Surviving the Zombie Apocalypse
By Michelle Armstead
Michigan State’s new online summer course, “Surviving the Coming Zombie Apocalypse: Catastrophes and Human Behavior,” will use the idea of a zombie apocalypse to help students learn about the “nature, scope and impact of catastrophic events on individuals, families, societies, civilizations and the Earth itself” as stated by the course description.
Jessica LoPresti, a teacher in Woodbridge, Va., called the use of current fads, like the zombie apocalypse idea, to attract student attention “smart.”
“[It] breaks up the rigorous feel of the mandatory course load [and] gives students a class to look forward to attending,” LoPresti stated.
Blake Nicolai, a teacher with a degree in political science, mother of five, and experienced in sociology in Woodbridge, Va., stated that the use of student interests as the context for teaching a lesson is wise if there are clear, defined, logical and worthwhile objectives and lessons which involve rigor, analysis, writing, discussion, and assessed outcomes.
“In early childhood education it is often cited that playtime is learning and that’s so true,” Nicolai stated. “Playtime can easily be learning. That is an example of that same concept at a collegiate level.”
Christine Greenhow, an education psychology and education technology expert at MSU, said that the new National Education Technology Plan calls for better bridging between students’ in-school and out-of-school technology and social media use and for teachers’ seamless integration of the technologies and different types of social media that students already embrace.
“We need to critically examine how current teaching problems may be improved with the integration of popular technologies and social media that are driving improvements in other fields,” Greenhow added.
LoPresti also stated that the use of current fads to attract student attention is a great sales technique for Michigan State University giving the example of the commercial success of the television series “The Walking Dead” and books like “The Zombie Survival Guide: Complete Protection from the Living Dead.”
“The film ‘Night of the Living Dead’ (1968) has remained a cult classic and has surely been one of the main influences over society’s fascination with life after death, at least cinematically,” LoPresti stated. “So, if you figure that these formats are financially successful, then why can’t a university, [a business], also capitalize on the zombie market?”
The two-credit course will cost in-state freshman and sophomores $813.50 and juniors and seniors $889; for out-of-state, freshmen and sophomores $2,076 and juniors and seniors $2,142. The course is also available to non-MSU students through the Lifelong Education program that allows students to take an MSU course without entering into a degree-granting program. Michigan residents will pay $1,138 and non-residents $1,459.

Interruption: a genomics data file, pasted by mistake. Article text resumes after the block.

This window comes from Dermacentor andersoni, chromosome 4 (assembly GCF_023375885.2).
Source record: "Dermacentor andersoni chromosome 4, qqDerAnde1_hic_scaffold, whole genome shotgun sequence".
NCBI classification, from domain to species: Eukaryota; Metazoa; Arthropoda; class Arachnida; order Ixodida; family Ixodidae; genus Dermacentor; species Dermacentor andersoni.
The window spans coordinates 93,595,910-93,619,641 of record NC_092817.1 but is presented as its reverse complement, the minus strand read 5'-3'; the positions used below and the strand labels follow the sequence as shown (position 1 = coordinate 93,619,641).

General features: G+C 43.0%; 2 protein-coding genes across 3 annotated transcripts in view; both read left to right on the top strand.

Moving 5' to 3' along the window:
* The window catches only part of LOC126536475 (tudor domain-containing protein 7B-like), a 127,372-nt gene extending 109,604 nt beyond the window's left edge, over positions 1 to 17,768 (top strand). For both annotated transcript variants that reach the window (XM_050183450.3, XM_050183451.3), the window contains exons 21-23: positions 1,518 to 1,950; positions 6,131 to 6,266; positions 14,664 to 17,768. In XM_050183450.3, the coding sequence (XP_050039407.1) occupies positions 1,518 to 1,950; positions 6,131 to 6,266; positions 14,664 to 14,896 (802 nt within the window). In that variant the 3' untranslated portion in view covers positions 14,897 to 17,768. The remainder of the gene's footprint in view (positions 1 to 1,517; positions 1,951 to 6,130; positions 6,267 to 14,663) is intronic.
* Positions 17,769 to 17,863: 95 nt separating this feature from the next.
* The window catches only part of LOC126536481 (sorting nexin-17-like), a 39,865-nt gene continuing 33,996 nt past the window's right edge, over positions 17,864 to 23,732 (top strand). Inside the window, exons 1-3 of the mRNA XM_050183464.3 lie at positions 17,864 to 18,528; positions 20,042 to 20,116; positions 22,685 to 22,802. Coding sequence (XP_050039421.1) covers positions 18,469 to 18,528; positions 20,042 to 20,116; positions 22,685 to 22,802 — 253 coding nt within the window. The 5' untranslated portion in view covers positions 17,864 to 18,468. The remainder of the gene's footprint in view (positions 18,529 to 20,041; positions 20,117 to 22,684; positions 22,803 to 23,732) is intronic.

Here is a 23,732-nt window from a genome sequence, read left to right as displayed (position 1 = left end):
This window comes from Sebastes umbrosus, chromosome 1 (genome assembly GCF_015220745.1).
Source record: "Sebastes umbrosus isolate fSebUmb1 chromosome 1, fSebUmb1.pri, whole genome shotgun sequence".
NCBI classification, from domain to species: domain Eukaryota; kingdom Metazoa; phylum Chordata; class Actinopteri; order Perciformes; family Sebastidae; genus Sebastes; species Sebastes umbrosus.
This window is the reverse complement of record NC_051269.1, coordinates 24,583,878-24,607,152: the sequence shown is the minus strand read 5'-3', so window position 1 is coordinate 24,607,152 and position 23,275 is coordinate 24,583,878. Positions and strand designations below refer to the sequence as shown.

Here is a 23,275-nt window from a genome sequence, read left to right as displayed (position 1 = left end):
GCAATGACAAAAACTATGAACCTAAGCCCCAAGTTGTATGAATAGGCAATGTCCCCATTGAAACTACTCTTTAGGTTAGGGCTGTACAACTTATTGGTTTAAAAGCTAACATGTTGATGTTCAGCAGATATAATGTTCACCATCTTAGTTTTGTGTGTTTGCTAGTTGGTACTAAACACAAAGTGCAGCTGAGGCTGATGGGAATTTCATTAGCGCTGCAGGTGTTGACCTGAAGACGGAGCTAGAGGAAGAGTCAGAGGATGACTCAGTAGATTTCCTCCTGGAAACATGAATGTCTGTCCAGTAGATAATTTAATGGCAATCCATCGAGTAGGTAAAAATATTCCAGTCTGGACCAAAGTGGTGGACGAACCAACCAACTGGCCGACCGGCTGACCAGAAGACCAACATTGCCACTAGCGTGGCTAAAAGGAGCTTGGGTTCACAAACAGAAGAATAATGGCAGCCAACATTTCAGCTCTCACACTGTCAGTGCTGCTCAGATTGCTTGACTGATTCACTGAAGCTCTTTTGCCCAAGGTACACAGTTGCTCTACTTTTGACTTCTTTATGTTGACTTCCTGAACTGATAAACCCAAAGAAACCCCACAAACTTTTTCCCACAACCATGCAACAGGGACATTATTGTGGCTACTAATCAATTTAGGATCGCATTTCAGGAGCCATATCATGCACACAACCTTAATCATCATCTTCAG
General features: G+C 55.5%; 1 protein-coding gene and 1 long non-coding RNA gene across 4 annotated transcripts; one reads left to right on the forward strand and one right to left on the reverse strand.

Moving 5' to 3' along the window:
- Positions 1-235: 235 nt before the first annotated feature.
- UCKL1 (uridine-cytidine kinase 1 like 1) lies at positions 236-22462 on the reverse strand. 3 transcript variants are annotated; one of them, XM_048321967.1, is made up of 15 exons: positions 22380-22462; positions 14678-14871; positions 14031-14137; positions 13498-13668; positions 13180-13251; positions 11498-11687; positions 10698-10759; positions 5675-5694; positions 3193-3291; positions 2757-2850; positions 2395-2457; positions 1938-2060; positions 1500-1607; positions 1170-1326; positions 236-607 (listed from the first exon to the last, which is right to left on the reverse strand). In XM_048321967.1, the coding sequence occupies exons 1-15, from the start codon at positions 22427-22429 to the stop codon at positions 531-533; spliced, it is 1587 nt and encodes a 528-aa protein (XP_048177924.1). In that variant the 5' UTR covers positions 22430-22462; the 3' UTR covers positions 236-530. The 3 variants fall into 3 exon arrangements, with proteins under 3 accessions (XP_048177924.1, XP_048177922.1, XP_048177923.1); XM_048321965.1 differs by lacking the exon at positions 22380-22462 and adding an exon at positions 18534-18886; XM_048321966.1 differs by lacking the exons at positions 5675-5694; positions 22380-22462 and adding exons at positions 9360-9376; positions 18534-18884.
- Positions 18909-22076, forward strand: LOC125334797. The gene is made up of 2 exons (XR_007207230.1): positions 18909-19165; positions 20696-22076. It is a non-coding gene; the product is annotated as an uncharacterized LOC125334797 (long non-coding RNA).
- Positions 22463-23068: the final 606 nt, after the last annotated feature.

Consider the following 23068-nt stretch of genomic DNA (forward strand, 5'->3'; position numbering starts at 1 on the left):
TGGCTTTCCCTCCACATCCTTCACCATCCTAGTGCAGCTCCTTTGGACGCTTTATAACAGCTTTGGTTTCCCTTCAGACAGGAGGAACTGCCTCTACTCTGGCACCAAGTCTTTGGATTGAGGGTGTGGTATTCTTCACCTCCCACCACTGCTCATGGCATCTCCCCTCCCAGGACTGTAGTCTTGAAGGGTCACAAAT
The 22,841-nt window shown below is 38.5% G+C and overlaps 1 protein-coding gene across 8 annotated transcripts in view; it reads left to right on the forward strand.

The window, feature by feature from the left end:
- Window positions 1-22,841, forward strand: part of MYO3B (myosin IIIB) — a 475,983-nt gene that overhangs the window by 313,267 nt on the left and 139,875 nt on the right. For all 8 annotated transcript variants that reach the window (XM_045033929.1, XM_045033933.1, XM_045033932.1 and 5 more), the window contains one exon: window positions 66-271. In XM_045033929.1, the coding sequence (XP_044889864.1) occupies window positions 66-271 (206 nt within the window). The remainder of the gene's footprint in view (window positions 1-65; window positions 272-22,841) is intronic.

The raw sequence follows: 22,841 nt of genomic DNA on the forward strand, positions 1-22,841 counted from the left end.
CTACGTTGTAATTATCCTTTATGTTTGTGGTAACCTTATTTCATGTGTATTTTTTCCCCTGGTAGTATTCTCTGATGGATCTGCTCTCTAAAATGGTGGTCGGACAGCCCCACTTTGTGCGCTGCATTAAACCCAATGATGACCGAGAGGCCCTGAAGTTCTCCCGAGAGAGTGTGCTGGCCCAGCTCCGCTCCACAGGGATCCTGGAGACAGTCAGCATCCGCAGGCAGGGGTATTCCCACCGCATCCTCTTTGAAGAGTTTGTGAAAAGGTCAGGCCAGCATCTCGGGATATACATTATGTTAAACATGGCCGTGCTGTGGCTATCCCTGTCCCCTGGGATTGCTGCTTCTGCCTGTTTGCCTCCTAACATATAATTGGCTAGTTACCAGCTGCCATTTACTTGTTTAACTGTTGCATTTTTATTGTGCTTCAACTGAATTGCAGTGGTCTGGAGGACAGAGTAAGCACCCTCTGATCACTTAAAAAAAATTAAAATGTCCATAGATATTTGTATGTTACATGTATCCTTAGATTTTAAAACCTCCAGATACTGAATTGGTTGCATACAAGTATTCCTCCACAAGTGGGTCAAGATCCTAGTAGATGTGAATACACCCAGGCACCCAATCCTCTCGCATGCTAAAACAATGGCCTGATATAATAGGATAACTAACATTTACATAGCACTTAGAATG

However, there is concern surrounding the validity of course like the new online course provided by Michigan State University.
An informal poll done at MSU reported the 71 percent of the 48 students who responded did not believe the new course was a good investment for students in general.
“Well, even though it does sound cool, no one, including myself, would be willing to pay for a class like [this] because a lot of people think it’s unnecessary,” stated Tennille Franks, a student of Oakland Community College in Royal Oak, Mich., not polled.
However, many students were not aware of the intentions of the course.
The title of the course was important to how students perceived the class as “unnecessary” and not a serious course.
The name could possibly be misleading to students and parents, stated LoPresti.
“Whatever comes before the colon is meant to engage the audience and get their attention,” she explained. “What follows is used to clarify the thesis, in this case the focus of the course.”
LoPresti also stated that she hopes that students and parents can look passed the word “zombie” and read the course description.
Nicolai stated there are also other reasons why students could perceive the class as unnecessary.
“The economy might get them to say many classes aren’t worth it, they don’t like zombies, their academic experiences have not exposed them to diverse learning tools, [or] their personality might be one where they can’t envision learning while playing,” she stated.
The course will have to market itself in a way to address the concerns about it being a serious class, Nicolai added.